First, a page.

The Crater Lake National Park is a breathtaking and heavenly wonderland located in Oregon, United States. It is home to the gorgeous Crater Lake which happens to be the deepest lake in the United States with a maximum depth of 1,949 feet (594 m).
The fresh water of the lake is some of the clearest and cleanest water found anywhere in the world. The “crater” part refers to the caldera that was formed when a violent volcano erupted over 7700 years ago. The eruption left behind a crater in the middle of a mountainous region that was filled by natural rain and glacier water, forming this striking lake that became the main feature of the Crater Lake National Park.
Some other famous features of the park include the Pumice Desert, the Pinnacles, Union and Crater Peaks, Rim Drive, Steel Bay, the old-growth forests, and the Pacific Crest Trail. The park offers a variety of hiking and camping opportunities. It is also a great place for fishing enthusiasts as the lake offers unlicensed fishing opportunities.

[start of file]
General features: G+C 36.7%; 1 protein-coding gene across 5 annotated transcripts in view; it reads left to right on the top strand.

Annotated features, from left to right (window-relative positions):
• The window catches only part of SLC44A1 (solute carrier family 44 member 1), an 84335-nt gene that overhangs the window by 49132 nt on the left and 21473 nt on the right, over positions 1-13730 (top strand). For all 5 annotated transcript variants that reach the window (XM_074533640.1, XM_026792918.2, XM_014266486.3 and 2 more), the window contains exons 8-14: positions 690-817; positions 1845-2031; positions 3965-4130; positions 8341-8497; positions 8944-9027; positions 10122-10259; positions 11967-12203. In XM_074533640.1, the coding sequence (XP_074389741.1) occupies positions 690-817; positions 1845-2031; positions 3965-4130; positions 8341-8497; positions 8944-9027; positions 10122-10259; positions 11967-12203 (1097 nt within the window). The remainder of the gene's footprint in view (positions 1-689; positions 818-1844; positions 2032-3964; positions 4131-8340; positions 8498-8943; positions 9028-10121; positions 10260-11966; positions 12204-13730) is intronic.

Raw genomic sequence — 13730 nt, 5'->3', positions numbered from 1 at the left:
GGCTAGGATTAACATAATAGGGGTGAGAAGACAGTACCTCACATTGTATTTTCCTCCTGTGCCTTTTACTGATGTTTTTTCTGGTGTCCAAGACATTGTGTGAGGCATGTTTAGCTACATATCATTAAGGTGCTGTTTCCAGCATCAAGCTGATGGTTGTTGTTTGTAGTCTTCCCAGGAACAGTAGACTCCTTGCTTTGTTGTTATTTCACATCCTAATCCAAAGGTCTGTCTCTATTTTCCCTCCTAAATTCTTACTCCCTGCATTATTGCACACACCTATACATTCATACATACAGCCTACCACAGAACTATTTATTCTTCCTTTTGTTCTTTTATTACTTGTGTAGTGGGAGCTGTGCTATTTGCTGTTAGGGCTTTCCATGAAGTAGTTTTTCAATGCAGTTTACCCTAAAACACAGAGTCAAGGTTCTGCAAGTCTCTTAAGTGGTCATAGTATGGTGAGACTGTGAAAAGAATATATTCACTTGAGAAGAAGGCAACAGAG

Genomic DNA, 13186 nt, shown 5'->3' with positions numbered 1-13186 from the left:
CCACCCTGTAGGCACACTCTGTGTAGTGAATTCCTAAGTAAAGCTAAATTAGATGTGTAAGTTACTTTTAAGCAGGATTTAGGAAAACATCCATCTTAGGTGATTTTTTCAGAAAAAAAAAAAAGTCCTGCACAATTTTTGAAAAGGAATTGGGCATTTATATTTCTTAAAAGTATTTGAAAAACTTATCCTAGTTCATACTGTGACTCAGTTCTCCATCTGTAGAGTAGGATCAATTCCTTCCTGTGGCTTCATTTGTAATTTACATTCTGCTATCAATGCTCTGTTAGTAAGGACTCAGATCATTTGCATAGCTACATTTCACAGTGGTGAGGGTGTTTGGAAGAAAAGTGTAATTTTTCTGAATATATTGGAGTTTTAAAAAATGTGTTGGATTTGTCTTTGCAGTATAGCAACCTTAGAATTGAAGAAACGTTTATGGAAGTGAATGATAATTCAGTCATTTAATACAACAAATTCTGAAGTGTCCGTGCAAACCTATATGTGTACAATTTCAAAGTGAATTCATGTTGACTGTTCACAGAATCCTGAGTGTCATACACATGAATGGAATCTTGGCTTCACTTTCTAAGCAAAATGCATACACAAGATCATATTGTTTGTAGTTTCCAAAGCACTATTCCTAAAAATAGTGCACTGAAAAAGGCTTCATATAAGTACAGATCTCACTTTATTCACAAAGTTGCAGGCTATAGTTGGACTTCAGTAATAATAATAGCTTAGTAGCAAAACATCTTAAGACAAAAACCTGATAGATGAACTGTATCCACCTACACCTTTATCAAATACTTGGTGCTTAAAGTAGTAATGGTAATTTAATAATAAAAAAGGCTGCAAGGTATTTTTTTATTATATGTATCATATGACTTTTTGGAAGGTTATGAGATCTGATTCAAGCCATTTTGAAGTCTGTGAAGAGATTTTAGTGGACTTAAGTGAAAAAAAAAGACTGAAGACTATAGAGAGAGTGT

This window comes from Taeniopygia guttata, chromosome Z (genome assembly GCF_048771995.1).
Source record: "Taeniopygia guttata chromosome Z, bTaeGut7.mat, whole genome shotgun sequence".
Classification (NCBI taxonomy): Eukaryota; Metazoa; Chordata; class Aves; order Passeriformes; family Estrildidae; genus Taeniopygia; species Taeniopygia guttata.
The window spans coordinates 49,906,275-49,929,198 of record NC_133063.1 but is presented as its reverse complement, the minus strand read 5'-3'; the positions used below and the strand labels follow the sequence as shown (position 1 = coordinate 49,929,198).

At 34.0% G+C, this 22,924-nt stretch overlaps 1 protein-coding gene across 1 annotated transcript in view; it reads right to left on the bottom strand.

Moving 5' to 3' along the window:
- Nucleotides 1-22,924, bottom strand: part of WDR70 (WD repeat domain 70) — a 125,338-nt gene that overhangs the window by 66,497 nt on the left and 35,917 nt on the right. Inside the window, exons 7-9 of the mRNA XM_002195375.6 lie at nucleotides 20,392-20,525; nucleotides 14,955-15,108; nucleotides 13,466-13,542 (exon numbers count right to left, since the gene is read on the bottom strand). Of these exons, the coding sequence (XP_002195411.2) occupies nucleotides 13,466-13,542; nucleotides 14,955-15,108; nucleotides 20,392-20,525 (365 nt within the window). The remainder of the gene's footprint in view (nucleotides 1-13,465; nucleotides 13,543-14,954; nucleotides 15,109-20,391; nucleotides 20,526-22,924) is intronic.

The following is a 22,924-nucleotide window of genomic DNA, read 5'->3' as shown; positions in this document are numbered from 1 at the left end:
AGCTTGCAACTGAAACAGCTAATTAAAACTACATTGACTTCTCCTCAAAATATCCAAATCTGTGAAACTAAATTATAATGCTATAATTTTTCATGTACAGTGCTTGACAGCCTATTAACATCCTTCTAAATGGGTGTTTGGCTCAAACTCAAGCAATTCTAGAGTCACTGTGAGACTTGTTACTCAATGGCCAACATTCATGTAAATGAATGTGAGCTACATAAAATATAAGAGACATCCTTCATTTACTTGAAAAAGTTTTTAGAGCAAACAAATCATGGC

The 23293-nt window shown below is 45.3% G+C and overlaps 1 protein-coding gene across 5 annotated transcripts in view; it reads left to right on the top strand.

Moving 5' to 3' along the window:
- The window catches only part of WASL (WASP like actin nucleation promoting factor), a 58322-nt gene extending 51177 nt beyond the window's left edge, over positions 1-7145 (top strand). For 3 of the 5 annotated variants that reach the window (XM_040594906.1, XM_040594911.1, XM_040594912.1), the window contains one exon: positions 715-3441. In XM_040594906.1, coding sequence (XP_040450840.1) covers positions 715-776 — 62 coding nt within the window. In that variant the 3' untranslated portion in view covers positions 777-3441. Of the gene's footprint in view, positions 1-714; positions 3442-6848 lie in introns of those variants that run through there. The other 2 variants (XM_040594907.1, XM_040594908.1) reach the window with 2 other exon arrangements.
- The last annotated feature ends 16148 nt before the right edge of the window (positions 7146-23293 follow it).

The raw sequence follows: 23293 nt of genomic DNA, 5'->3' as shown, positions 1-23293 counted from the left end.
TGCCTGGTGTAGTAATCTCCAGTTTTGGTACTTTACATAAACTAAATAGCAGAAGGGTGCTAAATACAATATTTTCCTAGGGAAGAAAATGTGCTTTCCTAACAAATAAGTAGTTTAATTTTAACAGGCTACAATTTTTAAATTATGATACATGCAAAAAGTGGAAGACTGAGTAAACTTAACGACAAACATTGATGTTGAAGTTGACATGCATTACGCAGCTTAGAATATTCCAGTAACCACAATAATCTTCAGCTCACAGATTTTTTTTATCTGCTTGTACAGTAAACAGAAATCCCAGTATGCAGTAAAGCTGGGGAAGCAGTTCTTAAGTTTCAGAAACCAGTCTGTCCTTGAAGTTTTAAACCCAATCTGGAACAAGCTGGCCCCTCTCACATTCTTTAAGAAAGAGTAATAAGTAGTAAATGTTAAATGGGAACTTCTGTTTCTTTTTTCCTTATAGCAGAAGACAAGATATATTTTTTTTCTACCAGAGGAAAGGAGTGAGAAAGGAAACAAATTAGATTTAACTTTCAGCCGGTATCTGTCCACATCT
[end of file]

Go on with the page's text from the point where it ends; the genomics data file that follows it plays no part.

Date of Establishment
A USGS expedition to study the Crater Lake was started in 1886 by William Gladstone Steel, an American Journalist, and geologist Clarence Dutton. It was based on the data collected from this expedition and excessive lobbying efforts by Steel that the Crater Lake National Park was established by then US President, Theodore Roosevelt, on the 22th May, 1902. Now, the park receives over 700,000 visitors each year, and the number keeps growing with each passing year.
Popular Season to Visit
The Crater Lake National Park is fully accessible during the late summer and early fall months. The park sees heavy snowfall from winter through spring, which renders the trails and roads leading to the park inaccessible. The months of July, August, September, and even early October are ideal for a visit to this park, since the roads, especially the ever-popular Rim Drive, tend to be clear of snow. All flower lovers should visit the park in fall since late July and early August are the months that offer vivid views of blooming wildflowers on the trail.